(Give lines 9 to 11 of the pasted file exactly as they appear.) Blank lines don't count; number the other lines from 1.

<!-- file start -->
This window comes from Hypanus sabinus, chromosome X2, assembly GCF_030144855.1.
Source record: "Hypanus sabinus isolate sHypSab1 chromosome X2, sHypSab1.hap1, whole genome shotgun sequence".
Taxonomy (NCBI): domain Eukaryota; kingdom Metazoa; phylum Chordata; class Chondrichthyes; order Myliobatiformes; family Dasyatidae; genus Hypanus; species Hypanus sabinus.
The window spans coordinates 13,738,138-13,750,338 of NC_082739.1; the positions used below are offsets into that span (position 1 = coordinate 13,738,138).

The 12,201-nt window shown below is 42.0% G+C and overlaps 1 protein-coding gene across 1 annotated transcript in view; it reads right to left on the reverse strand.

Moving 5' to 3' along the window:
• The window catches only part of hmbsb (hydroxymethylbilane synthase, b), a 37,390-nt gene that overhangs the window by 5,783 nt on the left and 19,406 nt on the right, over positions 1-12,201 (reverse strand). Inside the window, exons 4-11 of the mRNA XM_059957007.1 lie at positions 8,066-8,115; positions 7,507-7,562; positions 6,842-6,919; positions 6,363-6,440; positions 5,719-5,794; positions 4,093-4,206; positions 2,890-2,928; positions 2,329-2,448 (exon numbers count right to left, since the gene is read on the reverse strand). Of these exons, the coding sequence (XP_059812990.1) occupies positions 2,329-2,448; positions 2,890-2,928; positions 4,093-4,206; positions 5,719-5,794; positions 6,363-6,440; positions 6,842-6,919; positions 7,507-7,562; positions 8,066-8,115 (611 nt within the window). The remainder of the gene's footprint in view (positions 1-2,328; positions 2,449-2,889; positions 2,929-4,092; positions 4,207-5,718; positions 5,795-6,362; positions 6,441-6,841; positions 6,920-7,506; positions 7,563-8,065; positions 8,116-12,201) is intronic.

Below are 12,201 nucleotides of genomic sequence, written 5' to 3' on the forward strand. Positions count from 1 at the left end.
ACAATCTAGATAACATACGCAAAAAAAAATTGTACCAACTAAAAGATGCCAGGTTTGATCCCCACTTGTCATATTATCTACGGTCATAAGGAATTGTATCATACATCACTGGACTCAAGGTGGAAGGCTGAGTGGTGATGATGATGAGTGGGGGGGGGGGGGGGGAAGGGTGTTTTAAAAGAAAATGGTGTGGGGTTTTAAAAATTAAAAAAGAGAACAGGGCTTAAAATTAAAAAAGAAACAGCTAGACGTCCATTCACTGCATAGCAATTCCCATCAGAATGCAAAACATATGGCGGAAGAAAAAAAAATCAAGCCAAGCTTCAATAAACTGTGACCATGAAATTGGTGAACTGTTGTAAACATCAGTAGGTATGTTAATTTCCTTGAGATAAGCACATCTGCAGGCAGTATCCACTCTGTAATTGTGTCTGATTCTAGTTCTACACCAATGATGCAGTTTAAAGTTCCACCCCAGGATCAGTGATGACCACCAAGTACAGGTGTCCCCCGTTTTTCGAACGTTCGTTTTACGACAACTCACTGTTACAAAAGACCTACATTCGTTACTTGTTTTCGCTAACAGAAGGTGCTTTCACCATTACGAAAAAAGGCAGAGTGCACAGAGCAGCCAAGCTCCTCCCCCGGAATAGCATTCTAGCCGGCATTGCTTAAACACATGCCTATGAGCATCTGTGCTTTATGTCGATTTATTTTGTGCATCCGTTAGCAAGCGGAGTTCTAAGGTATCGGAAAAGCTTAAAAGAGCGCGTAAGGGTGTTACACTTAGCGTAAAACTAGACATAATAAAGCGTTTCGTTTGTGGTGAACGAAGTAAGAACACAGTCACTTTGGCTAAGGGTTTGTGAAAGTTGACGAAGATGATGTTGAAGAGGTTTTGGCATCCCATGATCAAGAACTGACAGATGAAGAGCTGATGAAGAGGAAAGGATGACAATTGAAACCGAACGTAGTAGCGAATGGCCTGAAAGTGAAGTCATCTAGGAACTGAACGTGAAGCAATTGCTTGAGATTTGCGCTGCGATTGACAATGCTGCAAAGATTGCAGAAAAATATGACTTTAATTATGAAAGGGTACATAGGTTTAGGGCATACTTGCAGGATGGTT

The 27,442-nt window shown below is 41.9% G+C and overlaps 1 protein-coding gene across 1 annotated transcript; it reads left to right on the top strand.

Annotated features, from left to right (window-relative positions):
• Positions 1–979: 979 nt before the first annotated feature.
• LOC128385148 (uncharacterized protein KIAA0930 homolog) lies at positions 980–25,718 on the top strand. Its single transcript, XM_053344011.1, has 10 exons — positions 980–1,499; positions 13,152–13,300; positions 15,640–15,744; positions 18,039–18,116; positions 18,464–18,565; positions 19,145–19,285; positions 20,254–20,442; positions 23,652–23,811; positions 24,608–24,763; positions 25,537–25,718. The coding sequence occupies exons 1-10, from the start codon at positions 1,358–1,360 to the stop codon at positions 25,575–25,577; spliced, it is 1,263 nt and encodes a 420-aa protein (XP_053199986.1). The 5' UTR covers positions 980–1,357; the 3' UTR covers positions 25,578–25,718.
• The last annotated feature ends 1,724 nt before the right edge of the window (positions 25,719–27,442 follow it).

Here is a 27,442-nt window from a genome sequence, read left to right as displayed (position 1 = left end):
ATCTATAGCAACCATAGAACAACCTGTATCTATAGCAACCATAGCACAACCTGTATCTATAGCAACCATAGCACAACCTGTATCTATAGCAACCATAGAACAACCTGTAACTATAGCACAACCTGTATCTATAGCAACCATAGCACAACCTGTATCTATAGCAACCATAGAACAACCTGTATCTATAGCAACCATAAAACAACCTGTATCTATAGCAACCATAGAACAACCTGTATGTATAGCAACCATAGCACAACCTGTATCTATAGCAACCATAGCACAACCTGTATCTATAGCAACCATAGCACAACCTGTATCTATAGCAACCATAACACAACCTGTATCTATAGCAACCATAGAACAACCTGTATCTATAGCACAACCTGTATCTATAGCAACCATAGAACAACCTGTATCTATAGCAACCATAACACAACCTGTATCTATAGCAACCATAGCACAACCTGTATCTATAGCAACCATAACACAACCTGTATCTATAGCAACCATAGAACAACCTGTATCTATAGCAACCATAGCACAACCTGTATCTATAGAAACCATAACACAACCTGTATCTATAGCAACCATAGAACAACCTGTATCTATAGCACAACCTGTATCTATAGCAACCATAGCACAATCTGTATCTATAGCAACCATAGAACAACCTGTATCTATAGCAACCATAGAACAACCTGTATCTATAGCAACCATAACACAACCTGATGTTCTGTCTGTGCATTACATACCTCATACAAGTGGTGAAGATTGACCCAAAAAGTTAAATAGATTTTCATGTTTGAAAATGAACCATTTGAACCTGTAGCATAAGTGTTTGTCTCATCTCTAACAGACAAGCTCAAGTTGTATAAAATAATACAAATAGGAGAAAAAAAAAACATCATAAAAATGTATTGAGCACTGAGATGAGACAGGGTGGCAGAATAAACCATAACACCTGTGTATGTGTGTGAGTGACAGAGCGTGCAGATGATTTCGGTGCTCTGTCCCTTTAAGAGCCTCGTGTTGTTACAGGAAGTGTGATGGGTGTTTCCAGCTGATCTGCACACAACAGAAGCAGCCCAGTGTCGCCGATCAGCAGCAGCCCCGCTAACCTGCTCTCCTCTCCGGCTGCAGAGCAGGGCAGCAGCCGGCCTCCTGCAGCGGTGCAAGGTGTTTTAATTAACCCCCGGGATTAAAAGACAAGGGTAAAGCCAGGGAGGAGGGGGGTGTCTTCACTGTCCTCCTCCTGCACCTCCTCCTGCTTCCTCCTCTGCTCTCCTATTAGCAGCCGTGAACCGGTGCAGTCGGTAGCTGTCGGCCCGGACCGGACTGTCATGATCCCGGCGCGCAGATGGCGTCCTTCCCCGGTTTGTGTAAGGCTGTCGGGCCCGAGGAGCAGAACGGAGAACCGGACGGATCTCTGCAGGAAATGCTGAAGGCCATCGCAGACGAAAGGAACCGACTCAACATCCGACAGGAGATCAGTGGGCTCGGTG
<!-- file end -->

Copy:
ACAATCTAGATAACATACGCAAAAAAAAATTGTACCAACTAAAAGATGCCAGGTTTGATCCCCACTTGTCATATTATCTACGGTCATAAGGAATTGTATCATACATCACTGGACTCAAGGTGGAAGGCTGAGTGGTGATGATGATGAGTGGGGGGGGGGGGGGGGAAGGGTGTTTTAAAAGAAAATGGTGTGGGGTTTTAAAAATTAAAAAAGAGAACAGGGCTTAAAATTAAAAAAGAAACAGCTAGACGTCCATTCACTGCATAGCAATTCCCATCAGAATGCAAAACATATGGCGGAAGAAAAAAAAATCAAGCCAAGCTTCAATAAACTGTGACCATGAAATTGGTGAACTGTTGTAAACATCAGTAGGTATGTTAATTTCCTTGAGATAAGCACATCTGCAGGCAGTATCCACTCTGTAATTGTGTCTGATTCTAGTTCTACACCAATGATGCAGTTTAAAGTTCCACCCCAGGATCAGTGATGACCACCAAGTACAGGTGTCCCCCGTTTTTCGAACGTTCGTTTTACGACAACTCACTGTTACAAAAGACCTACATTCGTTACTTGTTTTCGCTAACAGAAGGTGCTTTCACCATTACGAAAAAAGGCAGAGTGCACAGAGCAGCCAAGCTCCTCCCCCGGAATAGCATTCTAGCCGGCATTGCTTAAACACATGCCTATGAGCATCTGTGCTTTATGTCGATTTATTTTGTGCATCCGTTAGCAAGCGGAGTTCTAAGGTATCGGAAAAGCTTAAAAGAGCGCGTAAGGGTGTTACACTTAGCGTAAAACTAGACATAATAAAGCGTTTCGTTTGTGGTGAACGAAGTAAGAACACAGTCACTTTGGCTAAGGGTTTGTGAAAGTTGACGAAGATGATGTTGAAGAGGTTTTGGCATCCCATGATCAAGAACTGACAGATGAAGAGCTGATGAAGAGGAAAGGATGACAATTGAAACCGAACGTAGTAGCGAATGGCCTGAAAGTGAAGTCATCTAGGAACTGAACGTGAAGCAATTGCTTGAGATTTGCGCTGCGATTGACAATGCTGCAAAGATTGCAGAAAAATATGACTTTAATTATGAAAGGGTACATAGGTTTAGGGCATACTTGCAGGATGGTT

The 27,442-nt window shown below is 41.9% G+C and overlaps 1 protein-coding gene across 1 annotated transcript; it reads left to right on the top strand.

Annotated features, from left to right (window-relative positions):